As Christianity spread across Europe, the Gods of native faiths were disregarded by the Church or absorbed into folklore. Some were demoted to demons in the new Christian lore. Others were changed into heroes of a mythical past where they continued to be revered with magick and significance. Still others, especially those of paramount significance, were adopted as saints. The role of beloved saint was another phase for Brigid.
The concept of a beloved God or Goddess of early Pagan history turning into a saint may be painful one for people who love old religions and Goddess worship. For many, the movement from God to saint may appear a demotion, even though those who've loved and admired the saints would probably disagree. Especially in the case of Brigid, the new saint lost few, if any, of her Goddess attributes and has been revered with prestige and power in Ireland on a level only rivaled by St. Patrick.
St. Brigid was identified with the Christian Mother-Goddess figure of Mary, as"Mary of the Gaels," or occasionally"the Foster-Mother of Christ," and in certain tales as Mary's midwife. With the exclusion of the archangels, not many saints enjoy such inclusion with the two main characters in Catholic Christianity. Nevertheless, St. Brigid is a unsaintly character, one famous for screeching across battlefields or flagrant defiance against Church leaders.
St. Brigid is equally historic figure and character of folklore and shared more than a title with her Pagan Goddess counterpart. It's through St. Brigid the clearest glimpse into Brigid the Goddess could be found. The excellent cathedral of St. Brigid in Kildare, Ireland is thought to have been set up by the saint herself. It's widely recognized that the church was constructed upon an older Pagan shrine, in which a constant fire was kept in honour of the Goddess Brigid. Much like the legacy of Brig, Brigid was likely a title rather than a name for a leading Druidess the Brig or Great Lady of Kildare. This Brigid oversaw the shrine's maintenance, later leading its conversion from Pagan to Catholic. Maybe the crafty leader saw a way to preserve veneration of the sacred sites under a seemingly inevitable Christian transformation and coordinated it on her own terms.
The story goes that the Druidess-nun was consecrated as Bishop of Kildare by accident. According to legend, the Bishop Ibor, performing the liturgical rite, read from the wrong passage and gave Brigid a status of power unheard of for women, even in modern Catholicism. If the story is accurate, it was probably not an accident. Druidesses commonly held high posts, although nuns didn't. To maintain the honored Druidess in a strong position could have been to the Church's benefit, strengthening alliances with the local inhabitants. Following her death, she became St. Brigid. Even in the new faith, Brigid stayed immortal.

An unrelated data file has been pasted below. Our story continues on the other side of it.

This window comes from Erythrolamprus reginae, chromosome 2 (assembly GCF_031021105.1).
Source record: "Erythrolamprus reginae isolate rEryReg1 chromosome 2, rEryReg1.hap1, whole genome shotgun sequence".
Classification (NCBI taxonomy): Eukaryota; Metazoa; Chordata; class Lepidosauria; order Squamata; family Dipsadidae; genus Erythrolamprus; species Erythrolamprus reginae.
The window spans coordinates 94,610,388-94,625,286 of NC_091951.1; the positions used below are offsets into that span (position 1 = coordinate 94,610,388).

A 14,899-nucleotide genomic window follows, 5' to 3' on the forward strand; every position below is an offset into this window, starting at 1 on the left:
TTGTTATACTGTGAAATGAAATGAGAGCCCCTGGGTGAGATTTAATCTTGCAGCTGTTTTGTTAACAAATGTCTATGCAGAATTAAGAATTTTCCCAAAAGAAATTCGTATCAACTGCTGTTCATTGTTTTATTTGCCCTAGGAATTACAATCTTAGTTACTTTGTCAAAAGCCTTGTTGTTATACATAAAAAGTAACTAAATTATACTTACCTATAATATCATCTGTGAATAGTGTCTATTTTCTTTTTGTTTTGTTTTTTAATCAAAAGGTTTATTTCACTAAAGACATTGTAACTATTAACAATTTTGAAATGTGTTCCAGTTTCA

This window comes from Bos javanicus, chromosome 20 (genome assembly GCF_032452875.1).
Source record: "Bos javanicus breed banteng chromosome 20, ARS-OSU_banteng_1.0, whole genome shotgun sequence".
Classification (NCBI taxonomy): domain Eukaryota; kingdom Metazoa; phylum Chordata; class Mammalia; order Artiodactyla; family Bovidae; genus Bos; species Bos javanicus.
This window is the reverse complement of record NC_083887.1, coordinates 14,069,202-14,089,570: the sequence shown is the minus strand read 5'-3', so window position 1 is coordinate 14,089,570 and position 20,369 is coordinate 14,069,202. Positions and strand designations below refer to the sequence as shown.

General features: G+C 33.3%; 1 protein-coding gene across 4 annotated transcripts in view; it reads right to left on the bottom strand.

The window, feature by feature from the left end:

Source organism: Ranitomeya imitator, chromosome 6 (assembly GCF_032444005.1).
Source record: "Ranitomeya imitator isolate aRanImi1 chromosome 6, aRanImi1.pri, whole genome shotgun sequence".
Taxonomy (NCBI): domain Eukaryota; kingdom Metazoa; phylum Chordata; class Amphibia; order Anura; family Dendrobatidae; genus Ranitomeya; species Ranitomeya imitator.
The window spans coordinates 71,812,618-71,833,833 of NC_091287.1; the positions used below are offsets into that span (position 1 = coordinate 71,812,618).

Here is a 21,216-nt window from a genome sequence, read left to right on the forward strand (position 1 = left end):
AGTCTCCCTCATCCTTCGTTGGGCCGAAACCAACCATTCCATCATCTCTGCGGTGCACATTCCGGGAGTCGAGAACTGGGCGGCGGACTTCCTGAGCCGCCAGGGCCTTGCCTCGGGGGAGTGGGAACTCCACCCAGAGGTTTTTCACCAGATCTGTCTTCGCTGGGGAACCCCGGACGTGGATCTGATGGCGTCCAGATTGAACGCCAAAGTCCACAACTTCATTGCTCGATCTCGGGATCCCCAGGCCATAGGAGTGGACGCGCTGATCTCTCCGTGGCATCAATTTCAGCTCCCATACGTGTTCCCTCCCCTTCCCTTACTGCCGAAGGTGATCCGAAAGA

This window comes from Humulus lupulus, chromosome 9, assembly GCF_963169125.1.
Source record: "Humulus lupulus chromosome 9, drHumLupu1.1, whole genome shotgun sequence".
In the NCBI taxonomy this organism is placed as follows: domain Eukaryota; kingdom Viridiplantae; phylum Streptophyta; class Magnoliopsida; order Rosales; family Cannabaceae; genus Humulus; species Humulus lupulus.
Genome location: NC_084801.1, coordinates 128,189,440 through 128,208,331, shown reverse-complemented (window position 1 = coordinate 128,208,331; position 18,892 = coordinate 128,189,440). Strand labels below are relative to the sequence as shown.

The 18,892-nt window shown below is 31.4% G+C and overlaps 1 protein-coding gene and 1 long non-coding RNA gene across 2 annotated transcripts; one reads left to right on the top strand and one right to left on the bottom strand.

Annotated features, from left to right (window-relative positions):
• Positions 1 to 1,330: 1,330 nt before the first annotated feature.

This character entered lore with the exact same ferocity and warriorship found in the Pagan Goddess, in addition to persistent work against poverty. St. Brigid was famous for providing anything she could to people in need. Following her passing, this significant woman was buried in the church of Kildare in an elaborate coffin and allegedly surrounded by treasures and gifts from the community. Soon thereafter, tomb robbers stripped off the tomb of is wealth. Although a sad crime when we consider what sorts of treasures history has lost, it's true to the heritage of the saint that, in passing, continued to provide all that she had to those in need.
St. Brigid was occasionally believed to have had a female friend or fellow nun from the convent called Darlughdacha, the literal translation of which means"Daughter of the God Lugh," who himself became the leader of the Kildare abbey upon Brigid's departure. Other reports say that Brigid was actually Darlughdacha and a daughter of the God Lugh, herself, Brigid being just her title. Brigid and Darlughdacha allegedly shared a bed every night. One day, Brigid caught Darlughdacha gazing at a passing warrior. Brigid demanded she walk in shoes packed with red-hot coals as penance--in sanctity of her convent vows of chastity or perhaps to subdue Brigid's personal jealousy, suggesting that the two were lovers.
The coals along with the rage are among many, a number of different traits that resonate much more with a Pagan Fire and War Goddess compared to a normal saint. Furthermore, the Church in Kildare has lost few of its Pagan roots. Kildare (cill dara) signifies"Church of the Oak Tree." Oak isn't a tree often honored in Christian lore, nor are endless fires commonly devoted to Catholic saints, however both are notable in the reverence of St. Brigid. The difference between the Pagan and Christian rites of Brigid are rather small indeed.
St. Brigid formed an important link in the spiritual and religious life of the very first Irish Catholics in bridging their ancestral faith with the one recently imported. St. Brigid was famous for the miracles of healing, care for animals--especially livestock that produced milk, as did her Pagan incarnation--devotion to the poor, and combating oppressive forces, such as (and sometimes especially) Church leaders. St. Brigid cannot be cast away as a modification of the Goddess. Instead, the canonization of Brigid as a Catholic saint maintained her and stands as a testimony of the Goddess's enduring significance.